JERUSALEM, Israel - Since October, Iraqi civilians have been shot down in the streets by their own government for protesting widespread corruption, unemployment, and Iran's constant meddling in the country.
The New York Times reported Thursday that Iran is exploiting the chaos in Iraq to smuggle and hide a stockpile of short-range ballistic missiles to potentially use against Israel and other regional enemies.
Officials told the Times that Iranian-backed Shiite militias that control some of the infrastructures in Iraq are helping Iran hide weapons there.
"People are not paying enough attention to the fact that ballistic missiles in the last year have been placed in Iraq by Iran with the ability to project violence on the region," Rep. Elissa Slotkin (D-Mich.) told the newspaper in an interview.
Intelligence officials say Iran is waging a shadow war. Although they did not give details about the model of ballistic missile Iran is exporting to Iraq, short-range missiles fired from Baghdad could reach Jerusalem.
The weapons cache also presents a security threat to US forces in the region as relations between Tehran and Washington continue to deteriorate.
Iraq is a strategic position for Iran. If the US or Israel conducted airstrikes on the Islamic Republic, Iranian forces can easily fire rockets at Israel or an enemy gulf country like Saudi Arabia from Iraq.
The US and Europe blame Iran for a major missile strike on Saudi oil fields in September. Iran denies its involvement.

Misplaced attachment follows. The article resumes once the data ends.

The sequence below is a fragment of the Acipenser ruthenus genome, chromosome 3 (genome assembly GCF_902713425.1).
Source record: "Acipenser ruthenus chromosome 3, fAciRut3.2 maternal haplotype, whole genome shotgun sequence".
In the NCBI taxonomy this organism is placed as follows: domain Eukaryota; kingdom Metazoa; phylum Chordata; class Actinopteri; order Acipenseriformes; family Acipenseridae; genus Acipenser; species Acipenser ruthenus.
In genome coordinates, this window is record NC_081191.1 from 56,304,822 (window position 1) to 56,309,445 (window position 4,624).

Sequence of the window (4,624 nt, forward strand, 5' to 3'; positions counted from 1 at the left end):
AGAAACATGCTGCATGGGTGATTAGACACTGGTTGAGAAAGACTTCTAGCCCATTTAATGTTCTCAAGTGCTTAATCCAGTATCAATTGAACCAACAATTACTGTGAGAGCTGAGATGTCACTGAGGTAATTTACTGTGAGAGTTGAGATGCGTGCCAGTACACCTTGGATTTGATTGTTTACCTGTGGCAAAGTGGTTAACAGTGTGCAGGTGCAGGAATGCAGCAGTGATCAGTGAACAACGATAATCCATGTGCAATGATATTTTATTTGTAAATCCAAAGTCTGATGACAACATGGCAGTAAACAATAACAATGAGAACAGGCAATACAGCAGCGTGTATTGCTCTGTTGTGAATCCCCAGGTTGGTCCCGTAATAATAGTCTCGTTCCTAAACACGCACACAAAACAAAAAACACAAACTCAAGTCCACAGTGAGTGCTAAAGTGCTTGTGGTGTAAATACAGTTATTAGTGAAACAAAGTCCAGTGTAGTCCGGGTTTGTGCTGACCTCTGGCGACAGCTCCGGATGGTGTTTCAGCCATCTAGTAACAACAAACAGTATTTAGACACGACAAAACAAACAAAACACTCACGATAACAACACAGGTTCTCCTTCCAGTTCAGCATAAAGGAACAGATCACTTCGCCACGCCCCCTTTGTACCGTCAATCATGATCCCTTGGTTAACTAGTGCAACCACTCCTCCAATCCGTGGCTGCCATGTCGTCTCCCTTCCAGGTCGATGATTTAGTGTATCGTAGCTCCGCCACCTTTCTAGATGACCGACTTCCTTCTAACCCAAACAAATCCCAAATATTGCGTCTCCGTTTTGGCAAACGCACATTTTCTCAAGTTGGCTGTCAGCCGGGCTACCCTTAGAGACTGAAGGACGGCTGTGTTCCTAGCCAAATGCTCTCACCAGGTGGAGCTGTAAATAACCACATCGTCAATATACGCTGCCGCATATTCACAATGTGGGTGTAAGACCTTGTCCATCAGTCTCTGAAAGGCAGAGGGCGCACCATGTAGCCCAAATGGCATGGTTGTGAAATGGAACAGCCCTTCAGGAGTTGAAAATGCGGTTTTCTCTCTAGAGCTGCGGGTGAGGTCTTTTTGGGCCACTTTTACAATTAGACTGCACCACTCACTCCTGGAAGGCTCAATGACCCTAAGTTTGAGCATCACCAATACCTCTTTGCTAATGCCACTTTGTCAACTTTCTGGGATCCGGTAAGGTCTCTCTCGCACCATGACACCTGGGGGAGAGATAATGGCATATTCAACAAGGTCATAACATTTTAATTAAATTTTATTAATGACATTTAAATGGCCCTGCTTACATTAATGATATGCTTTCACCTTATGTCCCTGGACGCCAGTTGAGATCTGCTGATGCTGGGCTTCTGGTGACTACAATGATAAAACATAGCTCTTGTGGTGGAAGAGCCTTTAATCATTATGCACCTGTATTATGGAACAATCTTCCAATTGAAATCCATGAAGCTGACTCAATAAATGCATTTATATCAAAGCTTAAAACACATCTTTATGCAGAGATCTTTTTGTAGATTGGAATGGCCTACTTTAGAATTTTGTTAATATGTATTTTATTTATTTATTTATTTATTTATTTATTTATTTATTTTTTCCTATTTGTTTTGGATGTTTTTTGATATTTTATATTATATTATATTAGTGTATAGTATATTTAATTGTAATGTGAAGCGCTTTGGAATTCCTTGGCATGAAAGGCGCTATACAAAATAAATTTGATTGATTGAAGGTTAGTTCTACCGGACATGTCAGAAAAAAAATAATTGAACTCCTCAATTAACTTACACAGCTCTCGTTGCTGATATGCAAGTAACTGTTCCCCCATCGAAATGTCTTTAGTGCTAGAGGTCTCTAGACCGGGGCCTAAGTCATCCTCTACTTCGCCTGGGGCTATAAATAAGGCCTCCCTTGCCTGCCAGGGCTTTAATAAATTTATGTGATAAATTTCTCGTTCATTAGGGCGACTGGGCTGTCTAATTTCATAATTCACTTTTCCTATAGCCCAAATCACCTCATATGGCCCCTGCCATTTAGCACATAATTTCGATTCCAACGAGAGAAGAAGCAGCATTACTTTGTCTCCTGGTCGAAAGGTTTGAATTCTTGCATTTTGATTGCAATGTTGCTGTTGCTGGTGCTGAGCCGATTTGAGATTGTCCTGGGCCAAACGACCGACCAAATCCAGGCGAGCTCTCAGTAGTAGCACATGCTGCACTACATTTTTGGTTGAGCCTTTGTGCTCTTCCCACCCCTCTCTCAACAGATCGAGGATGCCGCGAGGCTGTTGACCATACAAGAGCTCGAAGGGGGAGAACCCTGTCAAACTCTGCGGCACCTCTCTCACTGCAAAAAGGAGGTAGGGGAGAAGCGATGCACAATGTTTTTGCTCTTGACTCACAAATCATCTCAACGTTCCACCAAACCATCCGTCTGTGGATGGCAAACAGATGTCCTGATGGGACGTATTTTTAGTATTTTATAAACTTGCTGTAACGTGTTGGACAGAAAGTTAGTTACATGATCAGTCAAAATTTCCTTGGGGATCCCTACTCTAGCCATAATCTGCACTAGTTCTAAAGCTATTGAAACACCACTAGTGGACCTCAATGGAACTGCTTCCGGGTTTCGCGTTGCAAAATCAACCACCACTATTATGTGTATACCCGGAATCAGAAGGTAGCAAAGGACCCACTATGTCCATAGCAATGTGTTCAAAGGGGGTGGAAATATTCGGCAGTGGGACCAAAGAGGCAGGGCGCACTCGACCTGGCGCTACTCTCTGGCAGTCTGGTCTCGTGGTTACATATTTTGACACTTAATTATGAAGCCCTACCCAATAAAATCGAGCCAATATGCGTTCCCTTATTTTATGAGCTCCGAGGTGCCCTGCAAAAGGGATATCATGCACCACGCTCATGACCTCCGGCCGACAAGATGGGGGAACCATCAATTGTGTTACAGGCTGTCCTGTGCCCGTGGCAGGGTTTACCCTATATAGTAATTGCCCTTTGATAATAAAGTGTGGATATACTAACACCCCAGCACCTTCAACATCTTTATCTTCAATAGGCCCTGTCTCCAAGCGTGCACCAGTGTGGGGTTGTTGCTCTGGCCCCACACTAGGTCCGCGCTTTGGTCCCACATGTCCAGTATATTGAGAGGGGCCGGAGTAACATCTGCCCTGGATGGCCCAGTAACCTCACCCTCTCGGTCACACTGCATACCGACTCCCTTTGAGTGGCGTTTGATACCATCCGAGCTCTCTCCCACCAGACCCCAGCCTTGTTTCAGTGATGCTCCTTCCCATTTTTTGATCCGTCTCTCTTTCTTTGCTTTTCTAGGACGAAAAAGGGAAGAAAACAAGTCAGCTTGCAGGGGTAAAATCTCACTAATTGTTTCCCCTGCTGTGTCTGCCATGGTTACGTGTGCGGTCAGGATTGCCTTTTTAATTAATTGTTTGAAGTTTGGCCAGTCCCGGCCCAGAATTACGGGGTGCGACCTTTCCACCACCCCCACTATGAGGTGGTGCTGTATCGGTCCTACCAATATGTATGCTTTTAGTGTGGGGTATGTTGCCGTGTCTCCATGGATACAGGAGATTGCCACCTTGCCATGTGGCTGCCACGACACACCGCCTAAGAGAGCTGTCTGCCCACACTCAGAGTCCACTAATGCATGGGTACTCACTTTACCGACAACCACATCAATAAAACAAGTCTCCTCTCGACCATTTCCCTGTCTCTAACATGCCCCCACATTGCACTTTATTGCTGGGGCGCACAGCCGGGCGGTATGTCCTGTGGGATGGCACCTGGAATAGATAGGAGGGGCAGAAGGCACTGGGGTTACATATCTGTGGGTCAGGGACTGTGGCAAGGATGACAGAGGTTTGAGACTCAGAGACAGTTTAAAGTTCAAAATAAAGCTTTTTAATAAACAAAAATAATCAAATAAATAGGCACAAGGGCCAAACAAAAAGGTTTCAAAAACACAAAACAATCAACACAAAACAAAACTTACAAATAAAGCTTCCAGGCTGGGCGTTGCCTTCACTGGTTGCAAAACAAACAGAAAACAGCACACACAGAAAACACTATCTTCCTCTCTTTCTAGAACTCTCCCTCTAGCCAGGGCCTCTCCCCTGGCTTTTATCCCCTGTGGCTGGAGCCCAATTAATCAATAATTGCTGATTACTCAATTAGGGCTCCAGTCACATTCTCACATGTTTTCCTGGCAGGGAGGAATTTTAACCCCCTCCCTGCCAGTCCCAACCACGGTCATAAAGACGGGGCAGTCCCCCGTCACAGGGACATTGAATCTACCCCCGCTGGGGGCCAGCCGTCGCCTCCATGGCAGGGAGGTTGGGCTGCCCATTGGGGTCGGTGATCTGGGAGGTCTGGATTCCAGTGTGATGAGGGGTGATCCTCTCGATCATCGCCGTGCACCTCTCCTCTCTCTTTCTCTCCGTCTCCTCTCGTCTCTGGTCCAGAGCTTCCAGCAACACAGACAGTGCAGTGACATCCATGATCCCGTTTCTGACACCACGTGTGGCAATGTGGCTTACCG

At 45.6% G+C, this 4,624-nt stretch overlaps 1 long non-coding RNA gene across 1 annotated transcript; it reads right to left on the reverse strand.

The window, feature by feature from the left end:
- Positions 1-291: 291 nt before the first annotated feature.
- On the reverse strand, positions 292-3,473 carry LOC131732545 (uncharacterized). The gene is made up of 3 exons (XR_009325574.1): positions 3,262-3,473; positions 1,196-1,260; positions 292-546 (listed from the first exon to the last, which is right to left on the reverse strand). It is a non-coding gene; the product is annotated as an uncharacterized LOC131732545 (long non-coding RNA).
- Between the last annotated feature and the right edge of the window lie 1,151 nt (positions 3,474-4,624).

Meanwhile, Iraqis "do not want to be led around on a leash by the Iranians," Slotkins told the Times. "But, unfortunately, due to the chaos and confusion in the Iraqi central government, Iran is paradoxically the best poised to take advantage of the grass-roots unrest."
The US warned Iran was stockpiling weapons in Iraq last year, and Israel launched a massive attack several months ago aimed at destroying Iranian weaponry there.
In the meantime, the US continues its "maximum pressure" sanctions campaign against Iran to stop it from obtaining nuclear weapons.
But France, Germany, and the United Kingdom said in a letter to the UN circulated Wednesday that Iran is developing "nuclear-capable ballistic missiles."
Ambassadors from the three countries urged UN Secretary-General Antonio Guterres to inform the council that Iran's missile activity is "inconsistent" with a council resolution endorsing the 2015 Joint Comprehensive Plan of Action (JCPOS) nuclear deal with Iran.
The letter also cites footage released on social media April 22, 2019, of a flight test of a previously unknown Shahab-3 medium-range ballistic missile "equipped with a maneuverable re-entry vehicle." The letter says: "The Shahab-3 booster used in the test is a Missile Technology Control Regime category-1 system and as such is technically capable of delivering a nuclear weapon."
The UN Security Council has a meeting scheduled on Dec. 19 to discuss the implementation of the 2015 resolution on the Iran nuclear deal.